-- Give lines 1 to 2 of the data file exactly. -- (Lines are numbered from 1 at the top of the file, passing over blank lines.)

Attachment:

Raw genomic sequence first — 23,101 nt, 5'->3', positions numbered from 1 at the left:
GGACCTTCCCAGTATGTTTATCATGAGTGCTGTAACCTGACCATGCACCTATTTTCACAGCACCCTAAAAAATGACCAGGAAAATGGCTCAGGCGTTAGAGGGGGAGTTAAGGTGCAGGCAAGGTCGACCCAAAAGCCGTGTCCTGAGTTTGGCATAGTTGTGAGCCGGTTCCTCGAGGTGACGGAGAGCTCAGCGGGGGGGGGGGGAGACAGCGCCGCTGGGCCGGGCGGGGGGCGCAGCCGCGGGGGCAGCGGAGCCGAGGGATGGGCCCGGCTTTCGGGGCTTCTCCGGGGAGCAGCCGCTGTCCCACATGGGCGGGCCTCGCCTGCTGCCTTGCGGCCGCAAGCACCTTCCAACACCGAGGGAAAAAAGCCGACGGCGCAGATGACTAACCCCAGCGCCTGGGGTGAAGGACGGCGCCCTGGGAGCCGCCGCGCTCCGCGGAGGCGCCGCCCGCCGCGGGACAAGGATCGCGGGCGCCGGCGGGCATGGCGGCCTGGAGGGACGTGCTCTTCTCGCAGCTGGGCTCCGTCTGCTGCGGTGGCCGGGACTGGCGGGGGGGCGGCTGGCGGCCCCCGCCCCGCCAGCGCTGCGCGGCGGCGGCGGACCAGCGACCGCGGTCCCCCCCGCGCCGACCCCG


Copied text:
Raw genomic sequence first — 23,101 nt, 5'->3', positions numbered from 1 at the left:
GGACCTTCCCAGTATGTTTATCATGAGTGCTGTAACCTGACCATGCACCTATTTTCACAGCACCCTAAAAAATGACCAGGAAAATGGCTCAGGCGTTAGAGGGGGAGTTAAGGTGCAGGCAAGGTCGACCCAAAAGCCGTGTCCTGAGTTTGGCATAGTTGTGAGCCGGTTCCTCGAGGTGACGGAGAGCTCAGCGGGGGGGGGGGGAGACAGCGCCGCTGGGCCGGGCGGGGGGCGCAGCCGCGGGGGCAGCGGAGCCGAGGGATGGGCCCGGCTTTCGGGGCTTCTCCGGGGAGCAGCCGCTGTCCCACATGGGCGGGCCTCGCCTGCTGCCTTGCGGCCGCAAGCACCTTCCAACACCGAGGGAAAAAAGCCGACGGCGCAGATGACTAACCCCAGCGCCTGGGGTGAAGGACGGCGCCCTGGGAGCCGCCGCGCTCCGCGGAGGCGCCGCCCGCCGCGGGACAAGGATCGCGGGCGCCGGCGGGCATGGCGGCCTGGAGGGACGTGCTCTTCTCGCAGCTGGGCTCCGTCTGCTGCGGTGGCCGGGACTGGCGGGGGGGCGGCTGGCGGCCCCCGCCCCGCCAGCGCTGCGCGGCGGCGGCGGACCAGCGACCGCGGTCCCCCCCGCGCCGACCCCG